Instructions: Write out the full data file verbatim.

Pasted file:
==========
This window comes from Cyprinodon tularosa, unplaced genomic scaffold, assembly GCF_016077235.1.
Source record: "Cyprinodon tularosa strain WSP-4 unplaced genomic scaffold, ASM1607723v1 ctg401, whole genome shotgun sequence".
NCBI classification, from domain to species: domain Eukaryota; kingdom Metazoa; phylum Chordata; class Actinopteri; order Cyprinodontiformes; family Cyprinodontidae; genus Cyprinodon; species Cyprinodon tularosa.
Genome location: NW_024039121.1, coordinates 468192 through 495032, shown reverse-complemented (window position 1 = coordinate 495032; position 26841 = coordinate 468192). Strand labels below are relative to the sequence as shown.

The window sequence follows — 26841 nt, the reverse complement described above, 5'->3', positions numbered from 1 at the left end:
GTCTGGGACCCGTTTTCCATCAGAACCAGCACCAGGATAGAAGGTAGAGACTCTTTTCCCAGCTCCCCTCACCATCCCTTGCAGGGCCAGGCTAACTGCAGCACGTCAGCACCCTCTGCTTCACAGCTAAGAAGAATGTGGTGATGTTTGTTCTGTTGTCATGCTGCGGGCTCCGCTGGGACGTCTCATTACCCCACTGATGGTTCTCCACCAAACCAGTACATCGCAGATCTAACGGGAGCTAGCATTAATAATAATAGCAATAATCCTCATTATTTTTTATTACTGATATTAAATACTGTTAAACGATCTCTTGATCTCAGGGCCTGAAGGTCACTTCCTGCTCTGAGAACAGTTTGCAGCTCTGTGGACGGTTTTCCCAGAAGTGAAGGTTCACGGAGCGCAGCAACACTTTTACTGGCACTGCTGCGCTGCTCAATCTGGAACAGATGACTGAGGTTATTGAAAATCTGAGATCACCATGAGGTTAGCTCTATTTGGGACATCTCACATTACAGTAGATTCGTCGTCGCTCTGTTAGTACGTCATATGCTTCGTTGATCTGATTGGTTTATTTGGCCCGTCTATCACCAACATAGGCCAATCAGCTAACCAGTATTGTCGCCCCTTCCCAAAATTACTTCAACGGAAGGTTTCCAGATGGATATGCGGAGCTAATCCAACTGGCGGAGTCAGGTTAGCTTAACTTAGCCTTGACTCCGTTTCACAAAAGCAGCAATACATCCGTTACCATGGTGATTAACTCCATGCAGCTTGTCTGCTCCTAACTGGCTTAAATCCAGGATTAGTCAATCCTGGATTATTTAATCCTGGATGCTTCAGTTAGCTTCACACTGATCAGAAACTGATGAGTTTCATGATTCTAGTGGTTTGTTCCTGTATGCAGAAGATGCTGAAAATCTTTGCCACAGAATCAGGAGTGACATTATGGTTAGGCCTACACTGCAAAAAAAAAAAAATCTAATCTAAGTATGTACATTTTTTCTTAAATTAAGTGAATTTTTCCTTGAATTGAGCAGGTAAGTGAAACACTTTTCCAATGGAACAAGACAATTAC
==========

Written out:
This window comes from Cyprinodon tularosa, unplaced genomic scaffold, assembly GCF_016077235.1.
Source record: "Cyprinodon tularosa strain WSP-4 unplaced genomic scaffold, ASM1607723v1 ctg401, whole genome shotgun sequence".
NCBI classification, from domain to species: domain Eukaryota; kingdom Metazoa; phylum Chordata; class Actinopteri; order Cyprinodontiformes; family Cyprinodontidae; genus Cyprinodon; species Cyprinodon tularosa.
Genome location: NW_024039121.1, coordinates 468192 through 495032, shown reverse-complemented (window position 1 = coordinate 495032; position 26841 = coordinate 468192). Strand labels below are relative to the sequence as shown.

The window sequence follows — 26841 nt, the reverse complement described above, 5'->3', positions numbered from 1 at the left end:
GTCTGGGACCCGTTTTCCATCAGAACCAGCACCAGGATAGAAGGTAGAGACTCTTTTCCCAGCTCCCCTCACCATCCCTTGCAGGGCCAGGCTAACTGCAGCACGTCAGCACCCTCTGCTTCACAGCTAAGAAGAATGTGGTGATGTTTGTTCTGTTGTCATGCTGCGGGCTCCGCTGGGACGTCTCATTACCCCACTGATGGTTCTCCACCAAACCAGTACATCGCAGATCTAACGGGAGCTAGCATTAATAATAATAGCAATAATCCTCATTATTTTTTATTACTGATATTAAATACTGTTAAACGATCTCTTGATCTCAGGGCCTGAAGGTCACTTCCTGCTCTGAGAACAGTTTGCAGCTCTGTGGACGGTTTTCCCAGAAGTGAAGGTTCACGGAGCGCAGCAACACTTTTACTGGCACTGCTGCGCTGCTCAATCTGGAACAGATGACTGAGGTTATTGAAAATCTGAGATCACCATGAGGTTAGCTCTATTTGGGACATCTCACATTACAGTAGATTCGTCGTCGCTCTGTTAGTACGTCATATGCTTCGTTGATCTGATTGGTTTATTTGGCCCGTCTATCACCAACATAGGCCAATCAGCTAACCAGTATTGTCGCCCCTTCCCAAAATTACTTCAACGGAAGGTTTCCAGATGGATATGCGGAGCTAATCCAACTGGCGGAGTCAGGTTAGCTTAACTTAGCCTTGACTCCGTTTCACAAAAGCAGCAATACATCCGTTACCATGGTGATTAACTCCATGCAGCTTGTCTGCTCCTAACTGGCTTAAATCCAGGATTAGTCAATCCTGGATTATTTAATCCTGGATGCTTCAGTTAGCTTCACACTGATCAGAAACTGATGAGTTTCATGATTCTAGTGGTTTGTTCCTGTATGCAGAAGATGCTGAAAATCTTTGCCACAGAATCAGGAGTGACATTATGGTTAGGCCTACACTGCAAAAAAAAAAAAATCTAATCTAAGTATGTACATTTTTTCTTAAATTAAGTGAATTTTTCCTTGAATTGAGCAGGTAAGTGAAACACTTTTCCAATGGAACAAGACAATTAC